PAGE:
The Canon L Series Camcorders
In this segment of our series we take a close look at the Canon L2 camcorder. It may be dry reading for many, but it does explain why this model became so important to me, not to mention that it and Billie Cromwell were largely responsible for making the PGC Elk Video something more than just another wildlife agency video release.
Canon is known to most of us as a manufacturer of great still cameras, but it has also been a leader in the Prosumer camcorder field. With the introduction of the L series camcorders in the 1990s they put a powerful tool into the hands of the wildlife cameraman.
I have not been able to find the exact dates of production for these models, but the following is true.
The introduction of the L1 marked the first time an interchangeable lens camcorder was available at a price that was affordable for the serious videographer. After a time the L1 was replaced with the L2, which was cosmetically identical, but had an expanded array of digital effects and featured embedded time code.
Billie Cromwell purchased his in March 1995 and shot the elk rut that year with it, using the combination of the normal lens and a 2x extender that was especially made for this camera lens combination. The street price for this camera was in the $2,500.oo range so I didn’t consider it when I bought the Panasonic, which was about $1,000.00 cheaper.The Panasonic compared favorably to the L2 with its’ normal lens although it wasn’t quite as powerful, but I was soon to learn that the Canon was well worth the price difference.
The Canon featured a normal lens with a range of 8mm-120mm. That doesn’t sound like much, but in comparison to a 35mm camera that was 43mm-648mm, which is quite impressive. With the 2x multiplier it was 86mm-1296mm equivalent and that is not to be sneezed at. The only drawback was that it was slightly soft with the extender but it worked well under good light conditions.
Things really got interesting when one attached a 35mm telephoto lens to it. This was done by means of an EOS adapter, which went between the camera body and the lens. The camera had a ½ “ sensor and one multiplied the stated focal length of a lens by a factor of 5.4 which made a 35-350 lens a 189mm-1,890mm equivalent.
Billie and I discussed this option quite a bit but the cost was intimidating. The EOS adapter was about $300.00 and a Canon L 35-250 was near $2,000. (This was still cheap compared to a professional rig, which could easily run $60,000 for a camera and lens. The Canon L1 and L2 did not match the performance of these cameras, but it did give one the same ability to shoot at long distance and the picture was good enough for broadcast and documentary purposes if one shot it right and transferred it to a professional format tape for distribution.)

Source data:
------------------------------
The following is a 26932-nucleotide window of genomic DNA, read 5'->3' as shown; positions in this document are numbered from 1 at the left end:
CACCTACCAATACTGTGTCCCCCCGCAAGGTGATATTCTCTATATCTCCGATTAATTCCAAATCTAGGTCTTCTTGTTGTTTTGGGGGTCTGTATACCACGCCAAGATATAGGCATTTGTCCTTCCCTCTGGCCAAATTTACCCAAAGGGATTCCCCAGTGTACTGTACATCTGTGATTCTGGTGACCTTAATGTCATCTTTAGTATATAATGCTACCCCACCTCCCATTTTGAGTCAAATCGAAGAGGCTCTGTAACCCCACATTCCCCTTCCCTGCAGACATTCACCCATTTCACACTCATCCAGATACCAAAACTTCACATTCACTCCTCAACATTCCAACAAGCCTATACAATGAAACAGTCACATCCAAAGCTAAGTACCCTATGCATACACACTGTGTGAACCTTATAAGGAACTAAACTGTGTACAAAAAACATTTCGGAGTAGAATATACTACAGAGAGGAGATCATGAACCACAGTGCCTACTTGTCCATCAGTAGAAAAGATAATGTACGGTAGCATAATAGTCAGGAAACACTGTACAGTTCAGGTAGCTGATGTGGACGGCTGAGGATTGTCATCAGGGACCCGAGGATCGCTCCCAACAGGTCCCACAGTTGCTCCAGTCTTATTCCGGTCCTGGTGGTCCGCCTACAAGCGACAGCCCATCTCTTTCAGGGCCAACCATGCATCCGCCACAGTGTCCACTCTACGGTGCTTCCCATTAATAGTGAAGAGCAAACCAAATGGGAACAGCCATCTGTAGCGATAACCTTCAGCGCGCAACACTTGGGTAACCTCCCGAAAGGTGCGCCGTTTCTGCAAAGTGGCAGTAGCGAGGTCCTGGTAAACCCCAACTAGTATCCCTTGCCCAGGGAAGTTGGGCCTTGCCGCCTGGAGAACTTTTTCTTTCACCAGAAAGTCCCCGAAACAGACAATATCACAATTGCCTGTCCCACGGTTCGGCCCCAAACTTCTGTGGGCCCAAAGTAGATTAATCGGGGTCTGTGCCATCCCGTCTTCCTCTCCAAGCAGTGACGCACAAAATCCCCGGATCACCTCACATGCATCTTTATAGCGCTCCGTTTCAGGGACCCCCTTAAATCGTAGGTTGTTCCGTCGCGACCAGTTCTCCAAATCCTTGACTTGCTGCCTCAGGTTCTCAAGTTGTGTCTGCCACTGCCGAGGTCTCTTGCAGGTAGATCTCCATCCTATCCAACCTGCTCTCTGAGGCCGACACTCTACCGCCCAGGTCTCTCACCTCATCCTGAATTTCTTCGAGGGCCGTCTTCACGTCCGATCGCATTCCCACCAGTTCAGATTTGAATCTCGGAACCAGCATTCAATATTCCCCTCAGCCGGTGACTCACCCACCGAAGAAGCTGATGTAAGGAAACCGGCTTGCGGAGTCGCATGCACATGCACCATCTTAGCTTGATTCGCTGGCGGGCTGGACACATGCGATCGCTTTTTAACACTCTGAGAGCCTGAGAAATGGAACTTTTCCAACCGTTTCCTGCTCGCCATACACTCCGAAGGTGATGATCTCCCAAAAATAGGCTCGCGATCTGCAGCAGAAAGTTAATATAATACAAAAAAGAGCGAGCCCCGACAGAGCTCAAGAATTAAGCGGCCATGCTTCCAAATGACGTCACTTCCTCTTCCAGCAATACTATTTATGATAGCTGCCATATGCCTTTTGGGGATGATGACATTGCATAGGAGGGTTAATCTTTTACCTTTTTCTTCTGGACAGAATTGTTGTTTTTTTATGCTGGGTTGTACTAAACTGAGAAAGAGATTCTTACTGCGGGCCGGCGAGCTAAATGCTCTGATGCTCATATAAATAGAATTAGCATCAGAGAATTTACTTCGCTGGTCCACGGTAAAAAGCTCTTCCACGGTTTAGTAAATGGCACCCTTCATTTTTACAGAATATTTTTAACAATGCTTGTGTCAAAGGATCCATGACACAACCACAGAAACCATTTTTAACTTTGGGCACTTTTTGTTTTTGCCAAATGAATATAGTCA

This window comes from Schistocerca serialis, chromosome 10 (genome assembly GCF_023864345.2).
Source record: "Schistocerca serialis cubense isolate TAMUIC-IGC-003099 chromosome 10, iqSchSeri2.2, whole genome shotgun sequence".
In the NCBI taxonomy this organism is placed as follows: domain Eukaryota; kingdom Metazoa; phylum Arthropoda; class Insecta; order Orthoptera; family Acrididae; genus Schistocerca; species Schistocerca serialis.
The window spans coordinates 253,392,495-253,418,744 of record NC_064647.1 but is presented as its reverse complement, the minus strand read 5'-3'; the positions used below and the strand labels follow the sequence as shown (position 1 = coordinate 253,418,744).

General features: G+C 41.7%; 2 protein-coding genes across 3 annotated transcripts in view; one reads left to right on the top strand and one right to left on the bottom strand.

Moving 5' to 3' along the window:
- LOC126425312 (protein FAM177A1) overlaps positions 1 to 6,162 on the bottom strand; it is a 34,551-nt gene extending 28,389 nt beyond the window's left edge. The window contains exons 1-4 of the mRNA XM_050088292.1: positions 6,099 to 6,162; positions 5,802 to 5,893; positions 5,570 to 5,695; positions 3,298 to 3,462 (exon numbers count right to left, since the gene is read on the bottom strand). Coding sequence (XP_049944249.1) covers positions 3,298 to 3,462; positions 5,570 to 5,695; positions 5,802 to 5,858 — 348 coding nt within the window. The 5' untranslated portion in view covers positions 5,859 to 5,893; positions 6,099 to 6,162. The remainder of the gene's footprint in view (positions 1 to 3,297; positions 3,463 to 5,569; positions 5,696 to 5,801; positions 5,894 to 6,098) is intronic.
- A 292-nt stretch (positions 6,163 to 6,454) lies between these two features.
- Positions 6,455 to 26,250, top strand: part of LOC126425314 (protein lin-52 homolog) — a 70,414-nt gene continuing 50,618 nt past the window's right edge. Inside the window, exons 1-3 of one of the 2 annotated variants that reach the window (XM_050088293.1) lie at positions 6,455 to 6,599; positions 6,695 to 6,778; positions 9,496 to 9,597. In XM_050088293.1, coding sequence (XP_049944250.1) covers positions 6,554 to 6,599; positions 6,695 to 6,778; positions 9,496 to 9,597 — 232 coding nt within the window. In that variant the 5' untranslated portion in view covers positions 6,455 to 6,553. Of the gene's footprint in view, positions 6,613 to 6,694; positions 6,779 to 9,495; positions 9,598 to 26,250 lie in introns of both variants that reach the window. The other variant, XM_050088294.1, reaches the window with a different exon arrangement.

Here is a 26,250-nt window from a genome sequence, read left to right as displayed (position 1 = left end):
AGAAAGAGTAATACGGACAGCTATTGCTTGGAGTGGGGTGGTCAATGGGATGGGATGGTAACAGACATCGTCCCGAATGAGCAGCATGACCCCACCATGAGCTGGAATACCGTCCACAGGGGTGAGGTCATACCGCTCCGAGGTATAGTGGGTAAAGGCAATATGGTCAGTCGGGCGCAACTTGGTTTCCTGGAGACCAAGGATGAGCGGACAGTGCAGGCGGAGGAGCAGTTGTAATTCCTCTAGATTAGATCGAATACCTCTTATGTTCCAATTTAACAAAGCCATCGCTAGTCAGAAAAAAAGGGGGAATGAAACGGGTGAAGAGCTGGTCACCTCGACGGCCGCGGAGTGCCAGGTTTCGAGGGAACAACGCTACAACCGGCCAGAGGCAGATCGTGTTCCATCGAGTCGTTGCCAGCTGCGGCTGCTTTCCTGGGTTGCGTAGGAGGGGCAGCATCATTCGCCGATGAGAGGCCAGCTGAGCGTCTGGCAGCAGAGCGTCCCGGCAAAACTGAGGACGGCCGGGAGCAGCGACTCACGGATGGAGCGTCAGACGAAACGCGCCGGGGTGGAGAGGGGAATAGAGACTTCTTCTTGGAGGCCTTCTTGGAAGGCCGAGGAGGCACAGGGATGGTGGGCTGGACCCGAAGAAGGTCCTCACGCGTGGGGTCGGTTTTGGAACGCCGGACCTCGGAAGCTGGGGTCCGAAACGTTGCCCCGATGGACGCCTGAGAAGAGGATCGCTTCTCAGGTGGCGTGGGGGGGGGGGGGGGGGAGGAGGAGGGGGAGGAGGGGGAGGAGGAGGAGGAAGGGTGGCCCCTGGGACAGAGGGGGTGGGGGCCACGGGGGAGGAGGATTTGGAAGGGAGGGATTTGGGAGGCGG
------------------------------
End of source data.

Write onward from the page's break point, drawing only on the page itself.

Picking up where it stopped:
We belonged to a video club at Sunrise Electronics in Chambersburg, Pa. One evening in the spring of 1996, a fellow club member, Kim Morris, showed up with a used L1, an EOS adapter and a 200-400mm Tamron Lens. He gave a demonstration of the equipment and showed footage that he had taken. I was stunned! This setup gave one the ability to record wildlife footage at extreme range!Billie did not attend the meeting so I called him and said something to the effect of,” Billie you just have to buy that adapter and a telephoto lens”. In time he did just that! I well recall the first footage he showed me. It was of deer feeding in the woods between 150-200 yards away and one could see the flies on them!
L2 with 300mmF4 IS and EOS adapter
Billie used this outfit to tape wildlife for the rest of the year and the footage I saw was enlightening. It was unbelievable what one could do with this camera.
After this, I was very dissatisfied with the Panasonic and tried to purchase an L2 early the following spring, but to my dismay found they were discontinued. I wrote to Canon to see if they planned to introduce an upgraded version, but they refused to comment other than thanking me for my interest in Canon Products.
This led me to purchase a used L2, and the experience turned into a nightmare as it quickly developed a problem with the viewfinder and then with the tape transport. In time these difficulties were ironed out and it turned in respectable service until I replaced it with a mini-dv Canon XL-1s in 2002.
In the meantime Billie and I were about to have a lot of exciting encounters with wildlife which we would not have otherwise had!
To be continued: